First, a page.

Can anyone remember when the open road evoked images of unqualified optimism and possibility? Can we imagine how this might actually happen in the future?
Not long ago, one word captured how people felt about the automobile: freedom. Back then, we could rely on expressways to escape stop-and-go traffic that might impinge on our freedom. We could even bypass a city altogether, which wouldn’t say much for the city.
Now freeways have become places to get stuck, and their ecological toll has turned “freeway” into a anachronistic misnomer. There is nothing free about the freeways of Los Angeles.
Last September I received the welcome news that two of my urbanist films would be screened at a festival in West Hollywood. But the thought of actually attending the festival didn’t appeal to me because I pictured myself either stuck in traffic or stuck without a car.
And yet…my recent visits to the global mobility meccas of Amsterdam and Portland, OR made me wonder if I could learn something from the opposite extreme. Maybe I would find seeds – and even green shoots – of healthy city development in Los Angeles. Maybe (as I’ve seen in my hometown of Detroit) there are positive ways to take advantage of decades-long neglect by leapfrogging ahead of cities such as Toronto that must deal with the burden of aging infrastructure and the entrenched belief by governments that they can afford 20th century thinking.
Indeed, as it turns out, Angelenos are beginning to appreciate the greater freedom and human contact made possible by alternative modes of transportation. Urban multi-modal mobility experts Chris and Melissa Bruntlett report in their post “6 surprising ways L.A. is looking beyond the automobile” on impressive initiatives toward “healthier, happier, simpler” ways of getting around town.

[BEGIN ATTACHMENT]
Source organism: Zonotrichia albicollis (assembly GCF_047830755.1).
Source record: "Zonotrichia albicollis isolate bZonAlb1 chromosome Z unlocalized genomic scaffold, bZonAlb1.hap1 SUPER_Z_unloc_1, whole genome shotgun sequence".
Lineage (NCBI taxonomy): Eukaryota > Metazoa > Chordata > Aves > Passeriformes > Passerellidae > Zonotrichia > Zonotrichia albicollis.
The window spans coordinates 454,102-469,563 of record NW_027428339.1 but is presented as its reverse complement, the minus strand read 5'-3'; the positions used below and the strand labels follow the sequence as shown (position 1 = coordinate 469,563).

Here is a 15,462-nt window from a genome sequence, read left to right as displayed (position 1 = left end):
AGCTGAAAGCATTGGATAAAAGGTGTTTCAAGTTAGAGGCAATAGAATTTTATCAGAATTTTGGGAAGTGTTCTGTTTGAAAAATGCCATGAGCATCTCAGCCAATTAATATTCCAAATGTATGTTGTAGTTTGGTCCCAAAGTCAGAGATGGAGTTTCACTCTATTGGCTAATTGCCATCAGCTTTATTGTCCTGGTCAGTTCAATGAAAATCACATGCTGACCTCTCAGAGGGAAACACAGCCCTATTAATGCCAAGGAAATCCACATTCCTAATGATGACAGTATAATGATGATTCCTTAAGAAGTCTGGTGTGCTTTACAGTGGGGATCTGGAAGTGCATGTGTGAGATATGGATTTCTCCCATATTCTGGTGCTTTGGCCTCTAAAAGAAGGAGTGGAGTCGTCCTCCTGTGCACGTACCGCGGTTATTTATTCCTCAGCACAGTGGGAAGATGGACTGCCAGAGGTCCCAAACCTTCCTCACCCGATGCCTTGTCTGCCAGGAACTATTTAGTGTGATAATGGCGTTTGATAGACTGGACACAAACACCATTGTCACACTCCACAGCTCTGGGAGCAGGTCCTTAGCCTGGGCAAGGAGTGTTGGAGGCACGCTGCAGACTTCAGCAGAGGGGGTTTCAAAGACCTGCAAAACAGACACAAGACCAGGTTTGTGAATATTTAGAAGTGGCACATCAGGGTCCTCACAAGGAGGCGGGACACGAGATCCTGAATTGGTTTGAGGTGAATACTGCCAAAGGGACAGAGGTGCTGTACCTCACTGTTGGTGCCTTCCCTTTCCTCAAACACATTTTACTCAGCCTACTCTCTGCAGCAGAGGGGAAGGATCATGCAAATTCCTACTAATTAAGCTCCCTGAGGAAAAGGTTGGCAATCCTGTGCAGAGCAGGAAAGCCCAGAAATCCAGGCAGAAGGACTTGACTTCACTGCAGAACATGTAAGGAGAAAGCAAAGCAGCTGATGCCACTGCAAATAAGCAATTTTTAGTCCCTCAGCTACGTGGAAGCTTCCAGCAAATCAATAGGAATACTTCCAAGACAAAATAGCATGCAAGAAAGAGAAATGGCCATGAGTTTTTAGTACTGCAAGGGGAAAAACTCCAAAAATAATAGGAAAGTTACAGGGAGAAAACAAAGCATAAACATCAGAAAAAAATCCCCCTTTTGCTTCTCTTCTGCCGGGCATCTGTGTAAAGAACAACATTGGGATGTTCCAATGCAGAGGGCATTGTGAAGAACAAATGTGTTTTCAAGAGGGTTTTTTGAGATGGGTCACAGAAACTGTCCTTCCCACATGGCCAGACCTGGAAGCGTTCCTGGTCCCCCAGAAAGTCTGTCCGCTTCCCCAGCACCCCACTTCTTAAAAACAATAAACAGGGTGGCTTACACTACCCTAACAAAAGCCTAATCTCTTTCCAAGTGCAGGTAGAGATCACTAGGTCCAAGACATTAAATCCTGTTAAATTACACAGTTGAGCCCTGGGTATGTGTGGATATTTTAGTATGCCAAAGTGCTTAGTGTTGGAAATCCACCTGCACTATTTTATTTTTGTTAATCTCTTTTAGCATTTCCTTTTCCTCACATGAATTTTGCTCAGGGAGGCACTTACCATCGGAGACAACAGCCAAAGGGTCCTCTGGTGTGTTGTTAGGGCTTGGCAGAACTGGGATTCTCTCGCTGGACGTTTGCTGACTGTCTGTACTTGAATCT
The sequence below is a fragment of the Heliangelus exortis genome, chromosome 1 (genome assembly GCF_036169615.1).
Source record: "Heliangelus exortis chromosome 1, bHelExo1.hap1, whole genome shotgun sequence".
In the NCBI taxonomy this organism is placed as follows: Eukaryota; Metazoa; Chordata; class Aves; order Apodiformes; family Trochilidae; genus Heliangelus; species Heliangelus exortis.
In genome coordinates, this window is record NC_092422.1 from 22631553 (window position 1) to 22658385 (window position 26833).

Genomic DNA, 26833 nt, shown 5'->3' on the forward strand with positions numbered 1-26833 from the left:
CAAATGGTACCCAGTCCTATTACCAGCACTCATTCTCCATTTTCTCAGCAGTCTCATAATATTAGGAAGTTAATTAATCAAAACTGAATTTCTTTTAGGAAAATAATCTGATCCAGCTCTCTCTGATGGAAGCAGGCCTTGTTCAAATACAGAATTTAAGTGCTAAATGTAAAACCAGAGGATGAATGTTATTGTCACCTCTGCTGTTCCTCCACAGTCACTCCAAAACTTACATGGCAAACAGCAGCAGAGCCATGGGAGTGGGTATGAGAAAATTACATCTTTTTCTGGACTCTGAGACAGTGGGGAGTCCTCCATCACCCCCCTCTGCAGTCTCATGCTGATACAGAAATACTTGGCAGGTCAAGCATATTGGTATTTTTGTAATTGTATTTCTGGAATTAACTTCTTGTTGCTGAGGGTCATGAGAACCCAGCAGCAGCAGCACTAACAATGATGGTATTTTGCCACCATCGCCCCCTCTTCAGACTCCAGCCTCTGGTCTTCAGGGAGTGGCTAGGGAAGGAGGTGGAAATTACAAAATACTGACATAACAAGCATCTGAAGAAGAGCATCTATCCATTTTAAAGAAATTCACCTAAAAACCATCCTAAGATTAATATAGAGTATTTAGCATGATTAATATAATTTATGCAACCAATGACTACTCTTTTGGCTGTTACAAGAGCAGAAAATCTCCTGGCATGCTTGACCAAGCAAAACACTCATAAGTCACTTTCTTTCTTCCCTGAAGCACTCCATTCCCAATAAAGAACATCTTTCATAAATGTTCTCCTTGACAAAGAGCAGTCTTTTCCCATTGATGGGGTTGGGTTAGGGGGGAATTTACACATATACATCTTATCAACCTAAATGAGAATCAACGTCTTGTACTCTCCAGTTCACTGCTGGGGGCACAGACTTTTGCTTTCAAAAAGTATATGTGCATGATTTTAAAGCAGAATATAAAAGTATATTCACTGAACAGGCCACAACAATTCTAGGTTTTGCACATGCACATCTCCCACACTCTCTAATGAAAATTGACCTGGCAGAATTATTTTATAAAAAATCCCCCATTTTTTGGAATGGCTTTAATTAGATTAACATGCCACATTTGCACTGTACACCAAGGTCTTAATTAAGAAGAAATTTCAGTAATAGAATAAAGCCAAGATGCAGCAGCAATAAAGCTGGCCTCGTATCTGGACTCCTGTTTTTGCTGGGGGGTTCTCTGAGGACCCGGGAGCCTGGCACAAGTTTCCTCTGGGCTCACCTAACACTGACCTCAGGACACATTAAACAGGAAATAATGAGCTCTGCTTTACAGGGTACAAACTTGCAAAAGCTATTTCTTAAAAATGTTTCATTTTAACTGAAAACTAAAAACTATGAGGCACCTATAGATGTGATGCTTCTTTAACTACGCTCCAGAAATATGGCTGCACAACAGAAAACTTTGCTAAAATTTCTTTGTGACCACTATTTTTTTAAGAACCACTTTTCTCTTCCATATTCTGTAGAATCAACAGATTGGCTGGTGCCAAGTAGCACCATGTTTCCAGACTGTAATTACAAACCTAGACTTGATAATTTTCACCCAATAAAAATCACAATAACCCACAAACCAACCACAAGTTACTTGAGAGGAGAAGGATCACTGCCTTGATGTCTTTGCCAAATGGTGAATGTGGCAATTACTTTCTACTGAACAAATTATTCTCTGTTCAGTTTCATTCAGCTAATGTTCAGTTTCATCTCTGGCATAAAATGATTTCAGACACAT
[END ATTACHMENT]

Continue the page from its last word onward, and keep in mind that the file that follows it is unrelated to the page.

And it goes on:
While bicycle lanes in Los Angeles are still rare and many sidewalks lead to nowhere, I was amazed to see so much evidence of interest in new style “freeways” to the future. I can even imagine this kind of bicycle infrastructure, designed by Ipv Delft and opened in 2013 in Eindhoven (The Netherlands):
and entire parking garages repurposed for this kind of bike storage, which has existed in Amsterdam since 2001:
Plus the quiet, efficient trams of Portland which seem to glide into view whenever you need them:
Awareness of what transportation freedom might really mean is a vital step in changing auto-centric cultures. Here is Diego Cardoso and his team from the City of Los Angeles Planning Department talking about the advantages of biking and walking (in connection with public transit) at the New Urbanism Film Festival (#NUFF2015 on twitter) earlier this month:
In Straphangers: Saving Our Cities and Ourselves from the Automobile, Taras Grescio reminds us, “if even a fraction of the money allocated to maintain the freeway system every year went to transit, Los Angeles could build itself the best public transport network on the continent.”
To do this will require a new concept of freeways.
One big thing I noticed about Amsterdam and Portland was the overall lack of traffic, stalled or otherwise.
My latest 57 second video, “Traffic” was shot in Los Angeles, but not of Los Angeles. First hint: these cars are moving: